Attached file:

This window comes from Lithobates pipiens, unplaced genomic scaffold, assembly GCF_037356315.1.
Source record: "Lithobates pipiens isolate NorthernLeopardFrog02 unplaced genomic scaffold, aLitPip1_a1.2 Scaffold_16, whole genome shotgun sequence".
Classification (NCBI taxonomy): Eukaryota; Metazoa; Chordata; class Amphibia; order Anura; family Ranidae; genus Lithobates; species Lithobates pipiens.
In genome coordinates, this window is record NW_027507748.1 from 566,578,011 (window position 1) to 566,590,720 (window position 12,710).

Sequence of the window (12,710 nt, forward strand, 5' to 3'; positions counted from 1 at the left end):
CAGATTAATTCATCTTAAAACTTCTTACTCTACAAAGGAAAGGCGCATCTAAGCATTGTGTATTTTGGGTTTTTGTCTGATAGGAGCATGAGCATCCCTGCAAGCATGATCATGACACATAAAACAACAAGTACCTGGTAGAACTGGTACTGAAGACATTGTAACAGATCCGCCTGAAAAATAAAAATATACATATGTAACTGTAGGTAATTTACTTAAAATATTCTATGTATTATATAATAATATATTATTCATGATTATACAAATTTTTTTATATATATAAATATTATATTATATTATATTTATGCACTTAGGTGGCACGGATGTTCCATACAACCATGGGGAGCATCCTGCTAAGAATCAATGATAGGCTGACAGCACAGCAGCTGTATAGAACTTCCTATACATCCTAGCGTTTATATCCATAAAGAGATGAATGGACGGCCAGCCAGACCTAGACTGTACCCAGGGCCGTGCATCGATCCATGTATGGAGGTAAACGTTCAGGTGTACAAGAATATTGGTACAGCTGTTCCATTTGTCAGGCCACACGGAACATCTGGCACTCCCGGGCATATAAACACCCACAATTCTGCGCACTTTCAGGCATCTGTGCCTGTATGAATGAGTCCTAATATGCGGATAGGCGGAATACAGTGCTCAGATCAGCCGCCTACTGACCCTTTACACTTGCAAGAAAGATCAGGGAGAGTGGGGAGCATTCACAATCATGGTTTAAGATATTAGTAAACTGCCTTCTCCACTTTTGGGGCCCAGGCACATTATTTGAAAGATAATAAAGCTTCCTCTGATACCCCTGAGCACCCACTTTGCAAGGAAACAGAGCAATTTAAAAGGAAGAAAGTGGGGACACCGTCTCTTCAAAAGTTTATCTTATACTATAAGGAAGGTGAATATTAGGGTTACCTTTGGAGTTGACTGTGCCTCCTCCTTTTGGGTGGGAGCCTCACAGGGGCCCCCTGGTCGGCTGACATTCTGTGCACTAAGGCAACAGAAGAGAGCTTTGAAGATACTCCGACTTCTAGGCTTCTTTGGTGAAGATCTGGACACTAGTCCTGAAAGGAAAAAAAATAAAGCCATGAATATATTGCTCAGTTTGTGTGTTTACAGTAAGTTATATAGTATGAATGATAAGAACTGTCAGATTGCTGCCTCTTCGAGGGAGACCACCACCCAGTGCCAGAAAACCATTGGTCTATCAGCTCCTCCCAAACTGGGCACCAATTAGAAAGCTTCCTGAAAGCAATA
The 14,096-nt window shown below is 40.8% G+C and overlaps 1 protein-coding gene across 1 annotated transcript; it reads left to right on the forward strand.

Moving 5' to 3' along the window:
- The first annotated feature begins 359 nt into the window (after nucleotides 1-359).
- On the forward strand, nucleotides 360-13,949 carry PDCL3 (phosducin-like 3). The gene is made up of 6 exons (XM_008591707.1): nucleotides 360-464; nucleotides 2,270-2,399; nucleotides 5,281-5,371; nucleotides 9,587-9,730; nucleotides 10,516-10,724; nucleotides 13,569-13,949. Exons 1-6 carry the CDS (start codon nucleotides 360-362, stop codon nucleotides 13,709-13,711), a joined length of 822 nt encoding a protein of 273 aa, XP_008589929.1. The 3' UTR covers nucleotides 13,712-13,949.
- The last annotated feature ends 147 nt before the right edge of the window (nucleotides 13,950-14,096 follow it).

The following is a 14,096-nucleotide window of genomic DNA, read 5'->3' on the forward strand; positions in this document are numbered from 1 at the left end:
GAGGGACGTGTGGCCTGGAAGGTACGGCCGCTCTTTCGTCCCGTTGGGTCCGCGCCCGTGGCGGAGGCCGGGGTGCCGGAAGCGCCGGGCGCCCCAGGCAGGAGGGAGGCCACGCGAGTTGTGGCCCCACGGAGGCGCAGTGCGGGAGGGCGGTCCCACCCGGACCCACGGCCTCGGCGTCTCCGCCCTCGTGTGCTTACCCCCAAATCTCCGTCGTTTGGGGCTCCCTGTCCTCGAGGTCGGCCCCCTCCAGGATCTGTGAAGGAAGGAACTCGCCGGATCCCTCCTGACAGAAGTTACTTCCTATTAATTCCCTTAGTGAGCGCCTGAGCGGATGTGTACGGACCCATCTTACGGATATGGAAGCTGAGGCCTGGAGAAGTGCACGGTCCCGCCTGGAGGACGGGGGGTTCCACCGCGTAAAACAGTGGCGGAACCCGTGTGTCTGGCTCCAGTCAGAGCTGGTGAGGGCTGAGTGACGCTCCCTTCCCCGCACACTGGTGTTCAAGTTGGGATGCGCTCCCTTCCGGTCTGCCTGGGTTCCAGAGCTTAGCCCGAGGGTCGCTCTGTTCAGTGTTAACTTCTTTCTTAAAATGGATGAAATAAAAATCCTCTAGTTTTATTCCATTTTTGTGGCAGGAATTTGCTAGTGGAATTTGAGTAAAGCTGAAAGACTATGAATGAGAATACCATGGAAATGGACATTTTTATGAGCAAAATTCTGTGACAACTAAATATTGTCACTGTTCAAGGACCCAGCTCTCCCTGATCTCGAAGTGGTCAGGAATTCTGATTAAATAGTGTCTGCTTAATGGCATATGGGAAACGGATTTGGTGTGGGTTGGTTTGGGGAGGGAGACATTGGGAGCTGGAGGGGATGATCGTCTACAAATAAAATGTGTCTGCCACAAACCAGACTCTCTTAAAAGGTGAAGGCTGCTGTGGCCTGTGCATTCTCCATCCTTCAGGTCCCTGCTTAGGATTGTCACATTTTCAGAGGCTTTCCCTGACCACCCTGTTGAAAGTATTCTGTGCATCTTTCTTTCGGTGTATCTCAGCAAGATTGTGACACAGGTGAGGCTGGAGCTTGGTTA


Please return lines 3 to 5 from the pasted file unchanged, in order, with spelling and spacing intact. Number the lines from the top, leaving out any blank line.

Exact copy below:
Classification (NCBI taxonomy): Eukaryota; Metazoa; Chordata; class Amphibia; order Anura; family Ranidae; genus Lithobates; species Lithobates pipiens.
In genome coordinates, this window is record NW_027507748.1 from 566,578,011 (window position 1) to 566,590,720 (window position 12,710).

Sequence of the window (12,710 nt, forward strand, 5' to 3'; positions counted from 1 at the left end):